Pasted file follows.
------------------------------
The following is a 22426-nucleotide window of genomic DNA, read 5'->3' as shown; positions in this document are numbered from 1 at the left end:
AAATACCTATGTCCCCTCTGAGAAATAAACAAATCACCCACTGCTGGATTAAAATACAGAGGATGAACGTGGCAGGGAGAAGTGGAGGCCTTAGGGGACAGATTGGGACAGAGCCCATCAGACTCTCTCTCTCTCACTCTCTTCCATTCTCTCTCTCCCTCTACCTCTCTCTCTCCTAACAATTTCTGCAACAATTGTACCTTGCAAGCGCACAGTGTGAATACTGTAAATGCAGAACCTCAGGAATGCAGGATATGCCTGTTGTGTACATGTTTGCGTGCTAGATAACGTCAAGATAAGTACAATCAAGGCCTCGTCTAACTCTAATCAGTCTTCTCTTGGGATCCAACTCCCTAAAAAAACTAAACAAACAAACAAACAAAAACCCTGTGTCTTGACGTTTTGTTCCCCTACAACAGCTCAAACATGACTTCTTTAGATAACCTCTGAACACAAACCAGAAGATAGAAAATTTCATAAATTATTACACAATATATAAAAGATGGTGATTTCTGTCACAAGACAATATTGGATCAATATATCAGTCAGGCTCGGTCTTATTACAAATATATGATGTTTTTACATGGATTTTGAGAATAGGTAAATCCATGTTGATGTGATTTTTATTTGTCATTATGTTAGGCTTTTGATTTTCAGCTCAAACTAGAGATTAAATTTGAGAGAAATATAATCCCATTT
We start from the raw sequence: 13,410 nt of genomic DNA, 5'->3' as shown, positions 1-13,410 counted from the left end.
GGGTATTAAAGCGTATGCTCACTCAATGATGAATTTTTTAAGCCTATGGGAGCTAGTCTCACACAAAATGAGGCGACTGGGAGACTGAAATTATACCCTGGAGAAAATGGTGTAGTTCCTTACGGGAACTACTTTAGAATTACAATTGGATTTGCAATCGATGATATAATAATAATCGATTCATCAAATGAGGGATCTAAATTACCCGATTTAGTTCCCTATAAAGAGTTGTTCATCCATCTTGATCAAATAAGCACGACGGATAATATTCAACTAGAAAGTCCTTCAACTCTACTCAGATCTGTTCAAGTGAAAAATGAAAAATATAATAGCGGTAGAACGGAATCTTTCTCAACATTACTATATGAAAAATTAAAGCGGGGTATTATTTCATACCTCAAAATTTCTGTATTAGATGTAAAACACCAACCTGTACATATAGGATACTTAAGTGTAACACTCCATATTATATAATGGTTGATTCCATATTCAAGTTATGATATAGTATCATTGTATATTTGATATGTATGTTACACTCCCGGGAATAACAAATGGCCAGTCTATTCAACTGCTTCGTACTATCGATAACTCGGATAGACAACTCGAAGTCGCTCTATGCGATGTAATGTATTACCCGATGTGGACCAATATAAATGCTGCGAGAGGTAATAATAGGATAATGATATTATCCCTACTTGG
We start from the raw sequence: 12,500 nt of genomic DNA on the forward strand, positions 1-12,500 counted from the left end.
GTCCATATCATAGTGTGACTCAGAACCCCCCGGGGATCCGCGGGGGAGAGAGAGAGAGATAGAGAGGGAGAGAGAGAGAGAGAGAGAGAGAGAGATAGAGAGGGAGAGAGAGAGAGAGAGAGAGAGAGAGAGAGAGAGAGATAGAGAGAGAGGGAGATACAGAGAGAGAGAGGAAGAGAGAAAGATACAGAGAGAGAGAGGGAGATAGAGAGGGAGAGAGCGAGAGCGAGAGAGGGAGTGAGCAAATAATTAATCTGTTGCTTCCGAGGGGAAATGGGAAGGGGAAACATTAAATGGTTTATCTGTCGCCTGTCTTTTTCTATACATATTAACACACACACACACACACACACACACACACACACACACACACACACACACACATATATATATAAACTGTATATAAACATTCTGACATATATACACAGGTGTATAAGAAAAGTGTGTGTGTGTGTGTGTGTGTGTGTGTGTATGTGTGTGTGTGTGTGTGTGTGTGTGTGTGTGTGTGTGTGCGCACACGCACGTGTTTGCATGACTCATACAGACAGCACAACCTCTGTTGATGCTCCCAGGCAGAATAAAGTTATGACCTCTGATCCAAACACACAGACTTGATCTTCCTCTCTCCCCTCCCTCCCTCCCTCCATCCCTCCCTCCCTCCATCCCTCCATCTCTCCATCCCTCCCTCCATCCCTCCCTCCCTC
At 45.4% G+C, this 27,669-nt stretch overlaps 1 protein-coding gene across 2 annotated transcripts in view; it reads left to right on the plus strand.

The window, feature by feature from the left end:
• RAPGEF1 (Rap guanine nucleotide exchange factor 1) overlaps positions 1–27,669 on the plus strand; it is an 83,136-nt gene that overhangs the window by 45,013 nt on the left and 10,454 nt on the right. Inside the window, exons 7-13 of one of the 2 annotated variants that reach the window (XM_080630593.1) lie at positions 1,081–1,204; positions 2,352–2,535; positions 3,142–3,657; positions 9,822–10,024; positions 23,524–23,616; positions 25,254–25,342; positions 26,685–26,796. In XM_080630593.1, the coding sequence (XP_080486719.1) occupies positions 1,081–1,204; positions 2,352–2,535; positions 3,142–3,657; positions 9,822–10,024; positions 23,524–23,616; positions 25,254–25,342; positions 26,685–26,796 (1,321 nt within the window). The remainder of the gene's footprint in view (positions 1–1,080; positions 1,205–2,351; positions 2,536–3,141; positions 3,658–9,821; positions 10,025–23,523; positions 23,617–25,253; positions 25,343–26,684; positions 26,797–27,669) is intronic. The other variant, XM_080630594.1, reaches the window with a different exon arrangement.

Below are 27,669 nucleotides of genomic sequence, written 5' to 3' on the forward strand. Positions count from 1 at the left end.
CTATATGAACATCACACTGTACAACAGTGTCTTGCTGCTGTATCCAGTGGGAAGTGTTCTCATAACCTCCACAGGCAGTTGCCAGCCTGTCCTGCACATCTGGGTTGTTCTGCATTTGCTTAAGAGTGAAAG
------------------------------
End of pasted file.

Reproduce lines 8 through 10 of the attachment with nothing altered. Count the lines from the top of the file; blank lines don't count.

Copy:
The window, feature by feature from the left end:
• RAPGEF1 (Rap guanine nucleotide exchange factor 1) overlaps positions 1–27,669 on the plus strand; it is an 83,136-nt gene that overhangs the window by 45,013 nt on the left and 10,454 nt on the right. Inside the window, exons 7-13 of one of the 2 annotated variants that reach the window (XM_080630593.1) lie at positions 1,081–1,204; positions 2,352–2,535; positions 3,142–3,657; positions 9,822–10,024; positions 23,524–23,616; positions 25,254–25,342; positions 26,685–26,796. In XM_080630593.1, the coding sequence (XP_080486719.1) occupies positions 1,081–1,204; positions 2,352–2,535; positions 3,142–3,657; positions 9,822–10,024; positions 23,524–23,616; positions 25,254–25,342; positions 26,685–26,796 (1,321 nt within the window). The remainder of the gene's footprint in view (positions 1–1,080; positions 1,205–2,351; positions 2,536–3,141; positions 3,658–9,821; positions 10,025–23,523; positions 23,617–25,253; positions 25,343–26,684; positions 26,797–27,669) is intronic. The other variant, XM_080630594.1, reaches the window with a different exon arrangement.

Below are 27,669 nucleotides of genomic sequence, written 5' to 3' on the forward strand. Positions count from 1 at the left end.